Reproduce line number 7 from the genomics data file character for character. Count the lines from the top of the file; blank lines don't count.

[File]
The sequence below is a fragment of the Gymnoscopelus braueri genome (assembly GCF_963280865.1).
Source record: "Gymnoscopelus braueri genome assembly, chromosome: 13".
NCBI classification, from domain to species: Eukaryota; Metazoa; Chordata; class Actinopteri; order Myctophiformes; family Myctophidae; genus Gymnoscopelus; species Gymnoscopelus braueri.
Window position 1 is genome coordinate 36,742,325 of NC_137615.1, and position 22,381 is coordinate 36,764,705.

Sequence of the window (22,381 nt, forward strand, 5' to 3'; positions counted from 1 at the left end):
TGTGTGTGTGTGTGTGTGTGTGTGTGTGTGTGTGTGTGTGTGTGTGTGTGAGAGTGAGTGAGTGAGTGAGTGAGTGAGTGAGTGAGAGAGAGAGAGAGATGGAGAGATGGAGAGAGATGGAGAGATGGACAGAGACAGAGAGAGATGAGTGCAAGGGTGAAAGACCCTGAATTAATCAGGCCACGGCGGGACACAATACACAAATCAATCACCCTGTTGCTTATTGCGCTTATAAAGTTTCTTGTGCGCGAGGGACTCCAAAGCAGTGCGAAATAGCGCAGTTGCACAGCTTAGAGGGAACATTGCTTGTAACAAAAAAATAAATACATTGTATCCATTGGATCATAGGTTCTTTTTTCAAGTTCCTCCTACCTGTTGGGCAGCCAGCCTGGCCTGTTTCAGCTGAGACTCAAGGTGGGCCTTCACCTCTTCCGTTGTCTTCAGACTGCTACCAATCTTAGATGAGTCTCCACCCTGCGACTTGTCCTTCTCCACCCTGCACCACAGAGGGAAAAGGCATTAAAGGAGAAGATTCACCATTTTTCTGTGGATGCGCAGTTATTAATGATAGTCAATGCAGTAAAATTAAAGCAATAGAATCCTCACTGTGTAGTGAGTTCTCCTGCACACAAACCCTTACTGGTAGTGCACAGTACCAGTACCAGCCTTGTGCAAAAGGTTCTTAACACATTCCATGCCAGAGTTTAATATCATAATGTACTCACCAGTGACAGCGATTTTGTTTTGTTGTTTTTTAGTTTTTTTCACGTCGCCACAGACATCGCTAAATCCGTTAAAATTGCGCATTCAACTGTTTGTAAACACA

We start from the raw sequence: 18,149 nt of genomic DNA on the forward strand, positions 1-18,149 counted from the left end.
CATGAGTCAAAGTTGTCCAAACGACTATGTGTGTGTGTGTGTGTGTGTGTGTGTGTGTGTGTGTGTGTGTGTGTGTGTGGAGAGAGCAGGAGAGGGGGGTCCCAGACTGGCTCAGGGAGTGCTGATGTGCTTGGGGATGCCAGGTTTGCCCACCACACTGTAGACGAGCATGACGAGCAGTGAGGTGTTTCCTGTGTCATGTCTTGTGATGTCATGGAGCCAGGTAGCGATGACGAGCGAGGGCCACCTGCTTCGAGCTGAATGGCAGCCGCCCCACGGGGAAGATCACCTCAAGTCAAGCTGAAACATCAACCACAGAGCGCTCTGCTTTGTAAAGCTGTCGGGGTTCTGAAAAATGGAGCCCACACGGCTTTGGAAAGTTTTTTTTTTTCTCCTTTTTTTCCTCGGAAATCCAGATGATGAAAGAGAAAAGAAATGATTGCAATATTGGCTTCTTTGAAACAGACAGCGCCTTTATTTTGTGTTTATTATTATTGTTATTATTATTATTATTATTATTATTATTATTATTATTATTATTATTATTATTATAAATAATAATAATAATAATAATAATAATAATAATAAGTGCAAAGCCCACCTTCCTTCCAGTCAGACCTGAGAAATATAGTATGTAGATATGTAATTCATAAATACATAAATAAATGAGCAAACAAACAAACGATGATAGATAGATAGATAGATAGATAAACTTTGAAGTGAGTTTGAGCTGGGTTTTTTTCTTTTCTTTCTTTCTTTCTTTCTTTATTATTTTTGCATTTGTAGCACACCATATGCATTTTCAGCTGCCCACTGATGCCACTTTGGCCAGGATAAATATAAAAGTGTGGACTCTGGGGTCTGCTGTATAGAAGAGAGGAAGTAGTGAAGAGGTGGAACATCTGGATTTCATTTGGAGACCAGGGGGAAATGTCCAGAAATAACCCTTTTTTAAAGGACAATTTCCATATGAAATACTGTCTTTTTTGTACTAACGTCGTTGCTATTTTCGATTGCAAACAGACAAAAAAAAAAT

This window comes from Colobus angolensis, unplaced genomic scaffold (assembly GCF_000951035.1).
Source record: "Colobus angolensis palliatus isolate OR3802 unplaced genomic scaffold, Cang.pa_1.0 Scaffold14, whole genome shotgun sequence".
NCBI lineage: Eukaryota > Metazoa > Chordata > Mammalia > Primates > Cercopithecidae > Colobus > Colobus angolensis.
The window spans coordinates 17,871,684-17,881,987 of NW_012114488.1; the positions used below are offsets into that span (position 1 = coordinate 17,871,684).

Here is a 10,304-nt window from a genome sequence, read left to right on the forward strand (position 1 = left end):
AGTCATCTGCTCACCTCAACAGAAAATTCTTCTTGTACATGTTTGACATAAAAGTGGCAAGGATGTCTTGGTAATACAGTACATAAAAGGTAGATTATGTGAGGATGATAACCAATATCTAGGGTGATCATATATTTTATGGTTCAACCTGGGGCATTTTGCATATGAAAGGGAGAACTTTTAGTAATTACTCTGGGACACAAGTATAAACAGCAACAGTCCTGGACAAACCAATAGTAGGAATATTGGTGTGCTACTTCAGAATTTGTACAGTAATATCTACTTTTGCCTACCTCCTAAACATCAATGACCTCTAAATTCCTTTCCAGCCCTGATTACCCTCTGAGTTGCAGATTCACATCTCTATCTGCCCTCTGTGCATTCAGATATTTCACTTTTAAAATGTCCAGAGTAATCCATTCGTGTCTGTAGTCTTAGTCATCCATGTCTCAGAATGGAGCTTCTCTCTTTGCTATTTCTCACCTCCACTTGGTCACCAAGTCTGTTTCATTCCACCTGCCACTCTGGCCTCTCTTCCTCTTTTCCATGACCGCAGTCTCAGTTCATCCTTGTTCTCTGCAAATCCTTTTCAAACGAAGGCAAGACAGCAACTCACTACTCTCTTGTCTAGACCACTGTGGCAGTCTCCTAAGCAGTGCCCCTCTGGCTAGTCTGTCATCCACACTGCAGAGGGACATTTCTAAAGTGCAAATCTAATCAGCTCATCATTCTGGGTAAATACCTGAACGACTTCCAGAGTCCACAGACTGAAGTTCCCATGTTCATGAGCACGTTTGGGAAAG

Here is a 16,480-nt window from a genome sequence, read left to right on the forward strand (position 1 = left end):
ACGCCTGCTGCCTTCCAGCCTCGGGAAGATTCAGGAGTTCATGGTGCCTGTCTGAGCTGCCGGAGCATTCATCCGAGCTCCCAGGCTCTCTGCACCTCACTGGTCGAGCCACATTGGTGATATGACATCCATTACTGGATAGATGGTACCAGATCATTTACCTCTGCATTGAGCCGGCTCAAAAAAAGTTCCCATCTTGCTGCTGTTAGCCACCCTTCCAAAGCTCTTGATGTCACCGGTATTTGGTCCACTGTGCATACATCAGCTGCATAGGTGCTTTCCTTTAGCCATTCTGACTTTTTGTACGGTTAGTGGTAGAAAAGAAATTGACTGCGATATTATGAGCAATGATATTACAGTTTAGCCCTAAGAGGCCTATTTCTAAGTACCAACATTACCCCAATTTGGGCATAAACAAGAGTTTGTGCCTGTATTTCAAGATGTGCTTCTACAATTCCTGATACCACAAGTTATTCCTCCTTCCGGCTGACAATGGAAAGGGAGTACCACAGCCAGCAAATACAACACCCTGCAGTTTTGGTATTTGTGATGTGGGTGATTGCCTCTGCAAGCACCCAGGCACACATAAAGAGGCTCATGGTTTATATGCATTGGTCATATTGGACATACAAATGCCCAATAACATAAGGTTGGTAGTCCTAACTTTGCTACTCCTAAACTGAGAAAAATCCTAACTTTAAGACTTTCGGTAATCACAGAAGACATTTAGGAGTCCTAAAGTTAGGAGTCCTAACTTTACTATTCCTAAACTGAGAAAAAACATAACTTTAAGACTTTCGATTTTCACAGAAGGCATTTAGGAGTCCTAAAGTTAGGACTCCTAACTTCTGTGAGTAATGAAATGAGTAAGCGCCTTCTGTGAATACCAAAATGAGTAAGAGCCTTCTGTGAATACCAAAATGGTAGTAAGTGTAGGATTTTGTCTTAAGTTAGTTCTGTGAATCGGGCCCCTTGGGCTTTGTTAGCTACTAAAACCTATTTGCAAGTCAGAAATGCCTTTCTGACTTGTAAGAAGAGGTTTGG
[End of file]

We start from the raw sequence: 18,149 nt of genomic DNA on the forward strand, positions 1-18,149 counted from the left end.